Small business community says state COVID-19 aid is welcome, but more will be needed
MARYLAND – With the stroke of Maryland Governor Larry Hogan’s pen, small business owners now have more COVID-19 financial relief on the way. Main Street Princess Anne Manger Carrie Samis says this is welcome news for a community that relies heavily on small business. “They are still wrestling with the challenges of COVID and making sure that they keep themselves, their customers, and their staff safe,” said Samis.
Governor Hogan signed the state’s RELIEF Act Monday, giving small business owners sales tax credits, adjusted unemployment tax rates, and loan and grant forgiveness. The local business community says those benefits are much needed. “I think it’s a triple header of the advantages for businesses. They’ve been asking for this tax incentive program for literally months after this pandemic began,” said CEO of the Salisbury Area Chamber of Commerce Bill Chambers.
Samis says the impact of those tax breaks will depend on how well the business is doing because it’s based off sales tax. She says some businesses have been able to keep up sales by pivoting their business models, while others are really suffering. “For some of them it might mean an additional $500, let’s say, that they get to keep. But for some it could mean much more than that,” said Samis.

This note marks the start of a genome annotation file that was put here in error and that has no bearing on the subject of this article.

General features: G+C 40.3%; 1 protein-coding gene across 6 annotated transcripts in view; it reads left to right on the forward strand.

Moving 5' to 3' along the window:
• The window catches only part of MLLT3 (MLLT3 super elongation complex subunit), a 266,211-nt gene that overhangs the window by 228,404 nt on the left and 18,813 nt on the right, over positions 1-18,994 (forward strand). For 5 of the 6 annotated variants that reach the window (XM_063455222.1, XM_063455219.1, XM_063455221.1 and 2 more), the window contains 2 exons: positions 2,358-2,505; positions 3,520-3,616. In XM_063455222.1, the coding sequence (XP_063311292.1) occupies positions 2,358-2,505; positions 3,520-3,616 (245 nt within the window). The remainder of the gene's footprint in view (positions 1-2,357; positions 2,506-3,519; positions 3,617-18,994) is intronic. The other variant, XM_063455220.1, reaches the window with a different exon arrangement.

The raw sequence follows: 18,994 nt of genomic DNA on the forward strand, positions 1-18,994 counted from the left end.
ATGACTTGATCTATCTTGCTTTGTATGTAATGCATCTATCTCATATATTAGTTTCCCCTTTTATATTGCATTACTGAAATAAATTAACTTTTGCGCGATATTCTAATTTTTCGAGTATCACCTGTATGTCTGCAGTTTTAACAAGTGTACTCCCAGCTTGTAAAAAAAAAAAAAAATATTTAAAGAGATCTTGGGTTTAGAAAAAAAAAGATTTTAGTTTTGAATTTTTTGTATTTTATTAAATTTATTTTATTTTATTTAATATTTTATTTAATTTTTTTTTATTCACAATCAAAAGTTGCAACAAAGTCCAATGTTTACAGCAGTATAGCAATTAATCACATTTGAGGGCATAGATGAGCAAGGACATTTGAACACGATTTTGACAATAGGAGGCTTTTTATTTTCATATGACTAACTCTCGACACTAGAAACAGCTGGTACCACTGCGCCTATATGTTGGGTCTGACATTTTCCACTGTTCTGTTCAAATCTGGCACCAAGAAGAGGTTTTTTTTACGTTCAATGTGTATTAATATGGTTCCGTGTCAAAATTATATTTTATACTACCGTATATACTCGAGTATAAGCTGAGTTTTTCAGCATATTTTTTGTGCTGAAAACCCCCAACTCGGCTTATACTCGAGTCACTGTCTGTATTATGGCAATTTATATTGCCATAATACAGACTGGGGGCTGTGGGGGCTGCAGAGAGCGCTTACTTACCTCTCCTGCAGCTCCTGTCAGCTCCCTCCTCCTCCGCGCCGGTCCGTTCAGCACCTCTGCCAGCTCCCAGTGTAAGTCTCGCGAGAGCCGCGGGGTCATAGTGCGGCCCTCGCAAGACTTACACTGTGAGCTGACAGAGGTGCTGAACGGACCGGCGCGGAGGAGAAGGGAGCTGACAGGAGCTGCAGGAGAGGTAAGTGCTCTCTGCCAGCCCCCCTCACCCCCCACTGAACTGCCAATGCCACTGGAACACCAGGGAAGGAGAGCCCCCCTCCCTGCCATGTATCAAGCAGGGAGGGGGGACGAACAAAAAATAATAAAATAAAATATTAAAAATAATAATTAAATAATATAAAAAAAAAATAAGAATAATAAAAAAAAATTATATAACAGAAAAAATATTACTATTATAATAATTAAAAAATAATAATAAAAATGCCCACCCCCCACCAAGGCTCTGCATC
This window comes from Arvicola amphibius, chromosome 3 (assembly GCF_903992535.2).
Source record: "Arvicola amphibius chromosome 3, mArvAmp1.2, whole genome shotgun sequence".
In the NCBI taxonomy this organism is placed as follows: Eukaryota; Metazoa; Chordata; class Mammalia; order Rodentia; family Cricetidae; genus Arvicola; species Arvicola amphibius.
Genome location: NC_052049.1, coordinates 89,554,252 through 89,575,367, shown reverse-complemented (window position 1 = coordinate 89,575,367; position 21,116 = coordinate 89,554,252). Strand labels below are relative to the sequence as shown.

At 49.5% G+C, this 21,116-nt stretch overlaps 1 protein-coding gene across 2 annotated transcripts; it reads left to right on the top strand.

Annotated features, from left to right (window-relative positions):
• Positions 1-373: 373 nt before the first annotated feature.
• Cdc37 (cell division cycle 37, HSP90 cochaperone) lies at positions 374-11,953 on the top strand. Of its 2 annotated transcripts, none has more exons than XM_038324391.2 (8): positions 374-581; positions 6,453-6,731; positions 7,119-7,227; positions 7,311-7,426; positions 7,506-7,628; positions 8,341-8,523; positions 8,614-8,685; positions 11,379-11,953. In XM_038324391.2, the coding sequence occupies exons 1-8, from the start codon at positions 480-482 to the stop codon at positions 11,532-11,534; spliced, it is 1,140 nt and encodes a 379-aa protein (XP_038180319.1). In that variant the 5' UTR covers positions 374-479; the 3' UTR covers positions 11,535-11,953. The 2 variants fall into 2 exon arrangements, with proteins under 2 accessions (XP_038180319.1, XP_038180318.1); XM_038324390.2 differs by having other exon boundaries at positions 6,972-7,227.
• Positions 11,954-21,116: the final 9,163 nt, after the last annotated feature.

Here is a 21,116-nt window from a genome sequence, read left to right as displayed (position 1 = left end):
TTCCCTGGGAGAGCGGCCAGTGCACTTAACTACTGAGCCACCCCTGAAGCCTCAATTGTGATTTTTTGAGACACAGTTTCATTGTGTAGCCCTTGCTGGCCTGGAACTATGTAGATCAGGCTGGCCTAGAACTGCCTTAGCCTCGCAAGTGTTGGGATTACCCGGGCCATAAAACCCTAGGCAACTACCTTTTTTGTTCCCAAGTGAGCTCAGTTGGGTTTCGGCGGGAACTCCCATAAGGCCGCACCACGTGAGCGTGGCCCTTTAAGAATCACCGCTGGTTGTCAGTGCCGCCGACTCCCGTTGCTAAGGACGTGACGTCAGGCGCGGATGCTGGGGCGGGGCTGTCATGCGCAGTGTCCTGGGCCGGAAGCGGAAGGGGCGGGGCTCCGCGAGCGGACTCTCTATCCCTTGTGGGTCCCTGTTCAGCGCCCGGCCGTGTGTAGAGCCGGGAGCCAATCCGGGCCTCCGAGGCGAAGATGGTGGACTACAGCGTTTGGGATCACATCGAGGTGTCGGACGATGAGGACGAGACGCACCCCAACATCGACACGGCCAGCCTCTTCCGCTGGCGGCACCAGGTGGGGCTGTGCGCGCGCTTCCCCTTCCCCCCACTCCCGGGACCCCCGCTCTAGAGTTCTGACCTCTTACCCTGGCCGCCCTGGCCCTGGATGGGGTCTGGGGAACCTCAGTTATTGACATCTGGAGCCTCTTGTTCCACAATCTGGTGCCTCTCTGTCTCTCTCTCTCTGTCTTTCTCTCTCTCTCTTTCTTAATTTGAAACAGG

While this is all good news for existing businesses, Samis says it could also mean peace of mind for new businesses coming to town. “Opening a new business is always a risk. Opening a new business in a pandemic is certainly a risk. We appreciate that business owners have taken a chance,” said Samis.
Samis says even while this state aid is on the way, Main Street Princess Anne has been working with small businesses to give them cash grants to stay afloat. Samis says she thinks that combination of local and statewide resources is what’s really going to make a difference in recovery. “There is no one fix. There are all these multiple programs that businesses and families have to try to avail themselves of,” said Samis.
But, the business community says this isn’t a permanent fix. “If I were in the position of state leadership and this bill is signed today by the governor, I would already be drafting a blueprint for a next package. If it’s not needed, no problem. But I think they still need that prepared and ready to go,” said Chambers.